Speaking of playlists, we were incredibly impressed with the A3's audio skills. The bundled earbuds were (unsurprisingly) horrific, but after plugging in a set of Westone UM1s, our ears were treated to crisp sound from a variety of file formats. Yep, this unit did indeed play nice with the whole gamut of supported codecs and formats, which aside from its LCD, is likely its second biggest selling point. Sadly, you won't find compatibility with DRM-infested files, but hey, we 'spose you can't always have your cake and eat it too. From APE to WAV and (almost) everything in between, this thing had no qualms interacting with a wide array of music files. With everything set to default, the sound quality rivaled that of its main competitors, but after tweaking the 10-band equalizer and having a bit of fun with the built-in BBE effects, we found ourselves actually preferring the A3. Oddly enough, the BBE enhancements actually improved our enjoyment of the tracks we chose to sample, though we admittedly expected 'em to be more gimmicky than anything else. This unit actually comes with stereo speakers atop its frame, and while they aren't nearly loud enjoy to enjoy on a blustery day, they definitely get the point across in a pinch.
Of course, chances are that you're not really
looking to the A3 just for its audio abilities, and we're pleased to say that it handles video just as admirably. We tossed just about every format we could find on here simply to see what would happen, and while larger files did require a bit of a wait (a few seconds, usually) before starting up, we experienced no jitters, skips, artifacts or other slowdowns during playback, and the fast-forward / rewind functions weren't hampered with extraordinary amounts of lag. Specifically, an episode of Conan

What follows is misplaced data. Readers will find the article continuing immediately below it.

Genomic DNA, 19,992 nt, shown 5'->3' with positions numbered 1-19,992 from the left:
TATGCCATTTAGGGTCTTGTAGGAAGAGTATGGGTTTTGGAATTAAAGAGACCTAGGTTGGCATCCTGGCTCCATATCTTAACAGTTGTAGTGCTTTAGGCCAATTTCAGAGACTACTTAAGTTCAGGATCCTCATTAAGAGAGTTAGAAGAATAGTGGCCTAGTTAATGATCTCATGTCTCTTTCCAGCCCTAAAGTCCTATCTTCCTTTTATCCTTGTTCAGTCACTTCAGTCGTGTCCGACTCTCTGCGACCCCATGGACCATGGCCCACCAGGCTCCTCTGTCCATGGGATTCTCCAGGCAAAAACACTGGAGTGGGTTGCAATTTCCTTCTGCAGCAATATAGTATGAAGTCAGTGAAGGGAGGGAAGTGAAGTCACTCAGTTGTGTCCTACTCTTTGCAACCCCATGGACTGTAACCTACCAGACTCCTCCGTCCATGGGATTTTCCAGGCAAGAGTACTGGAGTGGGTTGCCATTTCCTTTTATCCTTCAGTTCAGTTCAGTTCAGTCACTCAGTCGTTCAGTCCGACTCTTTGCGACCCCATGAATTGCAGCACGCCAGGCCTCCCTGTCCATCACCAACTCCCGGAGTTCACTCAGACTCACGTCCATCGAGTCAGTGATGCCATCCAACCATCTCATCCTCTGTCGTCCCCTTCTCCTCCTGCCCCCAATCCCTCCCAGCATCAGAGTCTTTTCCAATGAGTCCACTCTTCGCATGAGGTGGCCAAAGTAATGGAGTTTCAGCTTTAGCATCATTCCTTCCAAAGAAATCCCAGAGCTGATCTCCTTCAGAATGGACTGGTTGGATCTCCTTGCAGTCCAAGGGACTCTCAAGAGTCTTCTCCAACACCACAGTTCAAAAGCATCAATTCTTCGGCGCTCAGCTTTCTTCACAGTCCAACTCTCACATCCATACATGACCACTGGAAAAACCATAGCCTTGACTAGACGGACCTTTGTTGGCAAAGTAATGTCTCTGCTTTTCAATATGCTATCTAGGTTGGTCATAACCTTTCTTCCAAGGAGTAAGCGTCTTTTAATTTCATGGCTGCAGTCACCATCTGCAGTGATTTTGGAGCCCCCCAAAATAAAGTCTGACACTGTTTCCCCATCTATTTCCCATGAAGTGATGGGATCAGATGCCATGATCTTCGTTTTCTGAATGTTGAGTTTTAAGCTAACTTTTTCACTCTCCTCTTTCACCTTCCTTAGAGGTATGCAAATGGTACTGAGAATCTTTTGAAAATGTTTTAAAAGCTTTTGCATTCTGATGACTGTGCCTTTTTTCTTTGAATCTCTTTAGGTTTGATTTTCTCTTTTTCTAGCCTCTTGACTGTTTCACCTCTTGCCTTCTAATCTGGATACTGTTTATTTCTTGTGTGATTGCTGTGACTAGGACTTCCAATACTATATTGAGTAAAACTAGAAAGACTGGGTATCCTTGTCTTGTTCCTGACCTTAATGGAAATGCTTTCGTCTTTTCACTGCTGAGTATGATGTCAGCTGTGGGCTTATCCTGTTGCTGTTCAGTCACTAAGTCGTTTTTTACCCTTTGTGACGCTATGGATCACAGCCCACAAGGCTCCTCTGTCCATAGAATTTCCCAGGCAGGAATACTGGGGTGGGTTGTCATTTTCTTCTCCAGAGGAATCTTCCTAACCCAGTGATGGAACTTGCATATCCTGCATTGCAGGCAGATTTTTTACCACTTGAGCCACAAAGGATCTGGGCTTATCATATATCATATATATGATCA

that was captured via an HTPC's OTA tuner and encoded with DivX looked stunning on the (again, marvelous) display, and our eyes never felt strained after peering at an episode for any length of time.
As expected, the screen fared just as well when viewing still images. Slideshows were crisp and didn't look overly compressed, but it should be noted that flipping through a number of untouched 5-megapixel images did cause the music to skip on almost every transition.
If you're looking seriously at the A3, chances are you're at least remotely interested in the unit's ability to double as a portable DVR, of sorts. We used the included composite adapter to record footage from a camcorder and had no issues capturing both audio and video. Unlike viewing slideshows with music spinning in the background, this process didn't seem to bog down the device and introduce skips. Recording video, as well as voice notes and FM radio, was extremely simple -- no complex setup was required, and that's just the way we like it. As for outputting video, we were able to beam the aforementioned Conan
episode back to an HDTV (yeah, it does HD input / output) via the bundled component cables and check things out on the big screen. Sure, there were some minor artifacts and noticeable compression flaws, but overall, we were quite stoked about how things appeared. If you're looking for a device to tag along on your next vacation and serve up videos to the television waiting in the room, we certainly can't say the A3 would be a bad choice.